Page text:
This time from a Jesuit novice, John Roselle, currently finishing up his novitiate at John Carroll. Check out his blog at http://jroselle.blogspot.com/.
The title recalls one of the major themes of Fulton Sheen’s reflections on the spiritual life – victimhood. Enjoy.
We all need courage, we are desperate for encouragement. We are so insecure, looking for a sign of success, like the mother of James and John who asked for her sons to sit at the right and the left of Jesus.
Why do we need courage and affirmation? Why is what we get never enough? Perhaps it’s because our world is so shattered, that we feel so shattered. Maybe our parents got a divorce, maybe haven’t gotten as good of grades as we hoped, maybe we can’t seem to find someone to share our life with. Yes, we need courage. And from where does our courage come? And what do we do with courage once we have it?
Jesus told His followers before His arrest: “Take courage; I have conquered the world.” Strange words from someone who is about to be executed. Indeed, Jesus has courage. Courage enough to offer himself as a victim. It is that which I want to talk with you about tonight: the connection between victory and victimhood.
Jesus was ultimately confident in His relationship with the Father. He knew who he was to God. He too was a man of weakness and sorrows, but He fundamentally was strong in his sense of who He was to God. He also had a trust that in union with God He was doing God’s will. Thus He heard the words at His Baptism, “You are my Son with whom I am well pleased.” Can there be any victory greater than that?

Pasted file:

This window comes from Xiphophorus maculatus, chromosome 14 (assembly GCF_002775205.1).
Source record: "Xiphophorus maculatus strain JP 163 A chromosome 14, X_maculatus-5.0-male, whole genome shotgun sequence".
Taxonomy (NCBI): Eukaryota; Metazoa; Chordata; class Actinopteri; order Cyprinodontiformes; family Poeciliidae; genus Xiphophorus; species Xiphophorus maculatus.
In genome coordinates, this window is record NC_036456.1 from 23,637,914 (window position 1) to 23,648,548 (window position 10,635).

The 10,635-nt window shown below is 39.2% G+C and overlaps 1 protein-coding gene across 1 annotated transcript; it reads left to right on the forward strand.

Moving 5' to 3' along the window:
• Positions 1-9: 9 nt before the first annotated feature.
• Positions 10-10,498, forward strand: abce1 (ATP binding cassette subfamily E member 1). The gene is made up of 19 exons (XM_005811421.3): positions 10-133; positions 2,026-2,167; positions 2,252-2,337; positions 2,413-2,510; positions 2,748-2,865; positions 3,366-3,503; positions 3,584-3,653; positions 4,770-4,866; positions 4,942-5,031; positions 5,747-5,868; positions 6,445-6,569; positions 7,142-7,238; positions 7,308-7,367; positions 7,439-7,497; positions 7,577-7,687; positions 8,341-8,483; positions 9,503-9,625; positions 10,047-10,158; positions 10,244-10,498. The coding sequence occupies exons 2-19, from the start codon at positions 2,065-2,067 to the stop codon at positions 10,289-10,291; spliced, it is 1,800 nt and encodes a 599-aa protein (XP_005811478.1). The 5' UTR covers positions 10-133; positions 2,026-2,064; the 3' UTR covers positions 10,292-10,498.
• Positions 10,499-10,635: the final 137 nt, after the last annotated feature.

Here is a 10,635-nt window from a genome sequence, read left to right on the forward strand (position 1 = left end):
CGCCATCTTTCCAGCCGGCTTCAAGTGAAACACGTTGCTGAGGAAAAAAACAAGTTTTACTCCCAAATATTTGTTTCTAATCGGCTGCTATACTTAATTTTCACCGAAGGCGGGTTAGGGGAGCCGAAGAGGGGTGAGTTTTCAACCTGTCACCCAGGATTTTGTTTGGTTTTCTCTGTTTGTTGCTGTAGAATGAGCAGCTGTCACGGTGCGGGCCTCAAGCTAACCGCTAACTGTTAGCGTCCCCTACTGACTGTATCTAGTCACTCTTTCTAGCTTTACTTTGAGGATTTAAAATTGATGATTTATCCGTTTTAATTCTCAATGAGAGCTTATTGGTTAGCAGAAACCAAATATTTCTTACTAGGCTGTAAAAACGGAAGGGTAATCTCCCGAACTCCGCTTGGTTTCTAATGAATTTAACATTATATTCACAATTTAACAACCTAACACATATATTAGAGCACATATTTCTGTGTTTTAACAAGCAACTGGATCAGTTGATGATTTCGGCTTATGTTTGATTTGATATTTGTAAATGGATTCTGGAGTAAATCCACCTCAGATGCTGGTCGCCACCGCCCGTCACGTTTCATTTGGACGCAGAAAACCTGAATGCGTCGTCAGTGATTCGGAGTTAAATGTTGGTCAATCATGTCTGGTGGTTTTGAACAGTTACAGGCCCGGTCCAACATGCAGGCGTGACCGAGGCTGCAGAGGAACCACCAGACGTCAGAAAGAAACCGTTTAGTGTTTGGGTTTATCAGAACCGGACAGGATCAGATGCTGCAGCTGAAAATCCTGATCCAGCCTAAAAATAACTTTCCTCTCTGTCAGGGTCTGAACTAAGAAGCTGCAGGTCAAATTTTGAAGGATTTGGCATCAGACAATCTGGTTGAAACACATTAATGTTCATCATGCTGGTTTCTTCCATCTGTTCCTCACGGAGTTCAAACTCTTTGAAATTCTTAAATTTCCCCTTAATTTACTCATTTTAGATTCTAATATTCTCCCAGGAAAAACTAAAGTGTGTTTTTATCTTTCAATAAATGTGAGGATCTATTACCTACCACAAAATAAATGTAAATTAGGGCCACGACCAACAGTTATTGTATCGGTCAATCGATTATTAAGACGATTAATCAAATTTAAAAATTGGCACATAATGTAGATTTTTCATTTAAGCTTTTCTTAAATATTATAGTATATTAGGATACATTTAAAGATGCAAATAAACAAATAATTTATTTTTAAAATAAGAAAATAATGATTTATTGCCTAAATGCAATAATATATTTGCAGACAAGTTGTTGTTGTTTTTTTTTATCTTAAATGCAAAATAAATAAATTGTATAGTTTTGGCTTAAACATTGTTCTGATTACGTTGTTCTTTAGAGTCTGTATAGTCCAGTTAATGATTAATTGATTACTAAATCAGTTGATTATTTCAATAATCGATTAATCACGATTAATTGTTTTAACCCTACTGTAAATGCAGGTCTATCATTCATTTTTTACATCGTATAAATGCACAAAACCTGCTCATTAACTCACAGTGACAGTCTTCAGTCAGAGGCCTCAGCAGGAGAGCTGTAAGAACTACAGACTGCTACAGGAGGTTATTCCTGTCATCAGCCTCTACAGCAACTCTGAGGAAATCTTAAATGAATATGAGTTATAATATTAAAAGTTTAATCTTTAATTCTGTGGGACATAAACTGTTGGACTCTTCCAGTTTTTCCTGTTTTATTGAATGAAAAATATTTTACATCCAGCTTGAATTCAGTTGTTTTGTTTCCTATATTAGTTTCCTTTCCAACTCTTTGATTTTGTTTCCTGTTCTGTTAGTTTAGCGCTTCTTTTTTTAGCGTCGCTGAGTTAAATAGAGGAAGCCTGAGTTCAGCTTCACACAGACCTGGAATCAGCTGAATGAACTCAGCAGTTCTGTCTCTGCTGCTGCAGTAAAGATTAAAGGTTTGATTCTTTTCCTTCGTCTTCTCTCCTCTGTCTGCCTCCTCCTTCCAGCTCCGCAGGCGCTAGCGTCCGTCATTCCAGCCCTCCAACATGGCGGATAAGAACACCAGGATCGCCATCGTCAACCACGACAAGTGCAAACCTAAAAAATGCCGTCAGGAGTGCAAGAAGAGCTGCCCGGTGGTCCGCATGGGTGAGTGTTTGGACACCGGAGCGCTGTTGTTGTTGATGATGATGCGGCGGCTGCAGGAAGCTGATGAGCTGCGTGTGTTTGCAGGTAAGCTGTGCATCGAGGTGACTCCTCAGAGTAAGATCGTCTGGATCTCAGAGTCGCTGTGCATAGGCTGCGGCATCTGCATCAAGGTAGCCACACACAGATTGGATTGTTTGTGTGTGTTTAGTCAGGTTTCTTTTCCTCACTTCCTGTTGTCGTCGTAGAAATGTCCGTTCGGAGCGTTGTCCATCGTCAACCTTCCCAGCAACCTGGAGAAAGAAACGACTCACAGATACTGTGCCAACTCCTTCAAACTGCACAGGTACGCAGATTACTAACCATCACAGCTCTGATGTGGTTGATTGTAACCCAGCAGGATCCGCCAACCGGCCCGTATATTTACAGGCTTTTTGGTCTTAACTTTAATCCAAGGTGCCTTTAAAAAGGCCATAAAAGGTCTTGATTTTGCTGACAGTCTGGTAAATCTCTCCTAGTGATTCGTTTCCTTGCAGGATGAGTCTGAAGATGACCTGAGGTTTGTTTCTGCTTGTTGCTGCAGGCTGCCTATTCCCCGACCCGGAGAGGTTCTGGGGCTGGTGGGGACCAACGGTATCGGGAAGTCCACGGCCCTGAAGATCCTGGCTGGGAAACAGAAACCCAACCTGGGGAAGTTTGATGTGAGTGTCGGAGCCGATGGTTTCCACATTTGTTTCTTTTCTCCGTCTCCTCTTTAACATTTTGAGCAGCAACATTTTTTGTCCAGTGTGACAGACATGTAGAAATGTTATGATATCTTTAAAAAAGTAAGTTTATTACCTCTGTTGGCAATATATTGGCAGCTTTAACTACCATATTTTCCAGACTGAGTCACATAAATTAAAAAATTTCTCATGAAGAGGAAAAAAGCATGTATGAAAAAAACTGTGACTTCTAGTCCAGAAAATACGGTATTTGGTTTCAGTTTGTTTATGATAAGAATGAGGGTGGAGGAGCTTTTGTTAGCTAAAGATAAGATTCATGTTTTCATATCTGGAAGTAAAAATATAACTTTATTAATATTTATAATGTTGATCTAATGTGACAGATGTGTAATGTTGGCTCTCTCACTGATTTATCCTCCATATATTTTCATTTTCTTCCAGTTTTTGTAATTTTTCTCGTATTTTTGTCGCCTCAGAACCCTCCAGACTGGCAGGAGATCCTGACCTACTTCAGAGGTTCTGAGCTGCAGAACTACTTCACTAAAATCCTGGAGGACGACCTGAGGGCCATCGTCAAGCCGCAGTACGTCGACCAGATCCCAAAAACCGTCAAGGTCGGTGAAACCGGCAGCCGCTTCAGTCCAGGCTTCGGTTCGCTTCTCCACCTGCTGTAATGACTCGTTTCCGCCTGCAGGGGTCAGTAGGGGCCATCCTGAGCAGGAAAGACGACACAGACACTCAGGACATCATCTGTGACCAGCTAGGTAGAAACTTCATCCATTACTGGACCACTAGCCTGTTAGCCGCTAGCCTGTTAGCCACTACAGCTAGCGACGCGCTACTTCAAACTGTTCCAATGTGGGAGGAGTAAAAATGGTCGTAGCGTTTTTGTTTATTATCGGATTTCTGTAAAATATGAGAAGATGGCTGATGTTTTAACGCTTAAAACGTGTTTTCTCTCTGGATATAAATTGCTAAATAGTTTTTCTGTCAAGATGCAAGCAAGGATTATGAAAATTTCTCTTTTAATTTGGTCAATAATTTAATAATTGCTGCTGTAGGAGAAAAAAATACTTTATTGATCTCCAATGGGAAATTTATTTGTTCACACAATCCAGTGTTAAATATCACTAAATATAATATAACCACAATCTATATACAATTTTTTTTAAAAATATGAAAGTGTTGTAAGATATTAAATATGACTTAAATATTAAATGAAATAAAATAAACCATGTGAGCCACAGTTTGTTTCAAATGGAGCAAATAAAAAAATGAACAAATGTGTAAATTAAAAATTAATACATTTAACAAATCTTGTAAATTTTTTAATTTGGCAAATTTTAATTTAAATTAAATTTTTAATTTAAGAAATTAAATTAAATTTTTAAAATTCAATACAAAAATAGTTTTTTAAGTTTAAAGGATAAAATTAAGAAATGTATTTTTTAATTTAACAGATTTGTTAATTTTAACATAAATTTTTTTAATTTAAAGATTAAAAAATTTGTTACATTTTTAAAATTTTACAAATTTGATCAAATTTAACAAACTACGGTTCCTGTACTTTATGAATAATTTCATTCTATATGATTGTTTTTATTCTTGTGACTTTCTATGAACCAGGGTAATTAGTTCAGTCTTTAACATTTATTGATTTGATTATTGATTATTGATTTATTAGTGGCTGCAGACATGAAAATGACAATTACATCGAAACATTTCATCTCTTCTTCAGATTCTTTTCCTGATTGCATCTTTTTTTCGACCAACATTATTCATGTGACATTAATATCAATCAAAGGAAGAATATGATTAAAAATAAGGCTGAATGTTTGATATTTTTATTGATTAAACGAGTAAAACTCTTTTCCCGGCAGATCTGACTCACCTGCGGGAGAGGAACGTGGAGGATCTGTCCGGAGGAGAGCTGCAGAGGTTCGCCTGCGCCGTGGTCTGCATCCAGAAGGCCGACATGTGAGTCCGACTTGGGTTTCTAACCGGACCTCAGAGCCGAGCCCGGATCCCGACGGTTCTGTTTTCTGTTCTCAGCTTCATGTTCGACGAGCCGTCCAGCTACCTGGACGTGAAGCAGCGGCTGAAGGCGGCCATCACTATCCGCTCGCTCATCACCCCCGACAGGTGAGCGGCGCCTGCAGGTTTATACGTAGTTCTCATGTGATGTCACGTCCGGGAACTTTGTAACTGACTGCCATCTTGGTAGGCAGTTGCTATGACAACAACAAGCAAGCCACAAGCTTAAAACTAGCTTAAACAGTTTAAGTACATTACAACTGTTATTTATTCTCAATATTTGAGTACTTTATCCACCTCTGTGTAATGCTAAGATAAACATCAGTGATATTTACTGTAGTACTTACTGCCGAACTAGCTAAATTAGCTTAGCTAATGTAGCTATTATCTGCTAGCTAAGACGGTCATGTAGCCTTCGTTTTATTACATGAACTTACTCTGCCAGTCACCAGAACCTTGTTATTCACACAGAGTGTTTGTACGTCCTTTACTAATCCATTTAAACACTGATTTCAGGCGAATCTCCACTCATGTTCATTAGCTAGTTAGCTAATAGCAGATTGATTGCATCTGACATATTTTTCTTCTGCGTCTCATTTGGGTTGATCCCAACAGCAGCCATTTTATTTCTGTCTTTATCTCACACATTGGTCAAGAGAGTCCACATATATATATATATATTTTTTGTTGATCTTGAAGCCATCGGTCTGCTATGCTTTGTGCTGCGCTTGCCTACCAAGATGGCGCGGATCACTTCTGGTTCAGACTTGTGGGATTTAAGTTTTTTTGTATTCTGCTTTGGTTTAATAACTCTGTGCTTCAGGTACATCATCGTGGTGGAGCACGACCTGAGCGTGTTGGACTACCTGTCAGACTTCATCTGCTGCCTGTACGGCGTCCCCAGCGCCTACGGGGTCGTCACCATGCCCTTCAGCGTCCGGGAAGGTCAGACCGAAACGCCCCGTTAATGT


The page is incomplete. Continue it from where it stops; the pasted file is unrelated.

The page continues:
Last night the cook at the Jesuit residence, who is a strong Christian, told me that “we should not live for victory, but live from victory.” What is the difference? Living for victory is all about achieving great things. Living from victory is about receiving great things already done. As our cook and I talked about, the ball has already been hit out of the park. But we still have to run the bases. For me in college, by seeing The Passion of the Christ and thinking about the reality of Jesus’ sacrifice, it finally hit me that God had done everything for me. How could I not do anything for Him? How could I not sacrifice?
Sacrifice requires being in a sense a victim. We all cringe at this word. This is not about being victimized. This is not bout sado-masochism. This is about suffering out of love. Our culture hates the idea that suffering is worthwhile, even redemptive. But Christ, who “gave His life as a ransom tells us to take up our cross.” Think of Armageddon, where the father ends of allowing himself to die on the incoming asteroid rather than have the entire earth be blown up. Think about Mother Teresa dedicating her life to picking up “the untouchables” off the street, left to die like animals, and giving them a look of love before they left this life. Think of the sacrifices your own parents have made, your teachers and priests have made. Think of the sacrifice you will make.
Yes, we are called to be what St. Therese the Little Flower called “little victims,” offering ourselves for the sake of souls, of God, of the Church, wherever we are at in life. We can only make such an offering if we are confident in who we are as victorious sons and daughters of God and co-heirs with Christ. We must live from the victory Christ has won for us, and join every joy, work, prayer, and suffering of our lives to His victory, which is expressed most fully in the Holy Mass.
But how can we live out this victorious victim-hood? I recommend self-denial, choosing to give up something for the greater good. That’s part of Lent and the whole Christian life. Above all, give up the seven deadly sins of pride, greed, lust, sloth, wrath, envy, and gluttony. Give up your fear and your worry. Often give up some good things too, such as watching TV, eating dessert, being on Facebook. Offer these things in union with Christ, the true Victim and Victor.